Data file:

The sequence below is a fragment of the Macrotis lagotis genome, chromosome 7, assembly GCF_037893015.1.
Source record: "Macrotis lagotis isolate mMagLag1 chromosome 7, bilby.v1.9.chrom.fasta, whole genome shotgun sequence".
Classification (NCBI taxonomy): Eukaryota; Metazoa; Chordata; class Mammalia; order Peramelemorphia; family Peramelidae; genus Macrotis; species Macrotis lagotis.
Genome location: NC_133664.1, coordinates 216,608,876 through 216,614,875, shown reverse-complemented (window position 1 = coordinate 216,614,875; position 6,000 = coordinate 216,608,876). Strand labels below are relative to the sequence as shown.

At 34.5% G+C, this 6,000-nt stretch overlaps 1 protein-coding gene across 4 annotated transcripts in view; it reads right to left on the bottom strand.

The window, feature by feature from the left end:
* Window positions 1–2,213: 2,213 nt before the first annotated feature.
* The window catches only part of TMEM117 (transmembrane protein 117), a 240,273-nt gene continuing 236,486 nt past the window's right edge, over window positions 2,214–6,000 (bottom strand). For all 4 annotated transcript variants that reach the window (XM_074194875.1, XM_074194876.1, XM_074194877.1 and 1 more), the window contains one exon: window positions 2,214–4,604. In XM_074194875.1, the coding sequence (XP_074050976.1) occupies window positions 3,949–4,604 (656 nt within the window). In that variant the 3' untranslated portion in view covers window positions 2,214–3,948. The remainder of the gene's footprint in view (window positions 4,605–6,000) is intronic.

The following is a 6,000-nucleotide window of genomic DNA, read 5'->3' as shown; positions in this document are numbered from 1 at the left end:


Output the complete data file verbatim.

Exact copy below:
The sequence below is a fragment of the Macrotis lagotis genome, chromosome 7, assembly GCF_037893015.1.
Source record: "Macrotis lagotis isolate mMagLag1 chromosome 7, bilby.v1.9.chrom.fasta, whole genome shotgun sequence".
Classification (NCBI taxonomy): Eukaryota; Metazoa; Chordata; class Mammalia; order Peramelemorphia; family Peramelidae; genus Macrotis; species Macrotis lagotis.
Genome location: NC_133664.1, coordinates 216,608,876 through 216,614,875, shown reverse-complemented (window position 1 = coordinate 216,614,875; position 6,000 = coordinate 216,608,876). Strand labels below are relative to the sequence as shown.

At 34.5% G+C, this 6,000-nt stretch overlaps 1 protein-coding gene across 4 annotated transcripts in view; it reads right to left on the bottom strand.

The window, feature by feature from the left end:
* Window positions 1–2,213: 2,213 nt before the first annotated feature.
* The window catches only part of TMEM117 (transmembrane protein 117), a 240,273-nt gene continuing 236,486 nt past the window's right edge, over window positions 2,214–6,000 (bottom strand). For all 4 annotated transcript variants that reach the window (XM_074194875.1, XM_074194876.1, XM_074194877.1 and 1 more), the window contains one exon: window positions 2,214–4,604. In XM_074194875.1, the coding sequence (XP_074050976.1) occupies window positions 3,949–4,604 (656 nt within the window). In that variant the 3' untranslated portion in view covers window positions 2,214–3,948. The remainder of the gene's footprint in view (window positions 4,605–6,000) is intronic.

The following is a 6,000-nucleotide window of genomic DNA, read 5'->3' as shown; positions in this document are numbered from 1 at the left end: